Probing the bright radio flare and afterglow of GRB 130427A with the Arcminute Microkelvin Imager

G E Anderson, A J van der Horst, T D Staley, R P Fender, R A M J Wijers, A M M Scaife, C Rumsey, D J Titterington, A Rowlinson, R D E Saunders

    Research output: Contribution to journalArticlepeer-review


    We present one of the best sampled early-time light curves of a gamma-ray burst (GRB) at radio wavelengths. Using the Arcminute Mircrokelvin Imager (AMI), we observed GRB 130427A at the central frequency of 15.7 GHz between 0.36 and 59.32 d post-burst. These results yield one of the earliest radio detections of a GRB and demonstrate a clear rise in flux less than one day after the γ-ray trigger followed by a rapid decline. This early-time radio emission probably originates in the GRB reverse shock so our AMI light curve reveals the first ever confirmed detection of a reverse shock peak in the radio domain. At later times (about 3.2 d post-burst), the rate of decline decreases, indicating that the forward shock component has begun to dominate the light curve. Comparisons of the AMI light curve with modelling conducted by Perley et al. show that the most likely explanation of the early-time 15.7 GHz peak is caused by the self-absorption turn-over frequency, rather than the peak frequency, of the reverse shock moving through the observing bands.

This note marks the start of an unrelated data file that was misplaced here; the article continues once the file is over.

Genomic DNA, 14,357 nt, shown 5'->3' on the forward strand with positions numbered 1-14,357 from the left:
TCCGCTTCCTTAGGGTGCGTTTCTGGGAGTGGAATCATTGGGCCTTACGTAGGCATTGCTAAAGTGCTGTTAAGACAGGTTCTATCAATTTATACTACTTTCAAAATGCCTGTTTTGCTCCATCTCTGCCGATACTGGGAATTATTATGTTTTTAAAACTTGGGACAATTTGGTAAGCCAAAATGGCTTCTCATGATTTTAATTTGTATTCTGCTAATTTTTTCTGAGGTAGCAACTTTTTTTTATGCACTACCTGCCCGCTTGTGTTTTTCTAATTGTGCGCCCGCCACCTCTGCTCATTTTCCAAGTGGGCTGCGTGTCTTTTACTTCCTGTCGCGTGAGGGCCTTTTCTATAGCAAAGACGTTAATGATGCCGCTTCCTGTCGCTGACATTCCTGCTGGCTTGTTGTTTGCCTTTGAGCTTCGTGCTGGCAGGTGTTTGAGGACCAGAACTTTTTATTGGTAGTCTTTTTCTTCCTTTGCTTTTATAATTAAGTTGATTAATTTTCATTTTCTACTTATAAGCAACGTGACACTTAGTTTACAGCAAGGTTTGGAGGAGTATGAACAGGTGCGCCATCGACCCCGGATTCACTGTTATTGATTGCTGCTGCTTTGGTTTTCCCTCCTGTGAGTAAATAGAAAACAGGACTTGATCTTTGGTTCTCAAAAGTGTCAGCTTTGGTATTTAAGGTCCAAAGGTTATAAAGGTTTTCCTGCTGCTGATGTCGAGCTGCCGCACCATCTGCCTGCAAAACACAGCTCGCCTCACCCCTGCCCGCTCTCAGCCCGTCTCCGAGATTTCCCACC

Original languageEnglish
    Pages (from-to)2059-2065
    Number of pages7
    JournalMonthly Notices of the Royal Astronomical Society
    Publication statusPublished - 2014


    • gamma-ray burst: individual: GRB 130427A
    • radio continuum: stars


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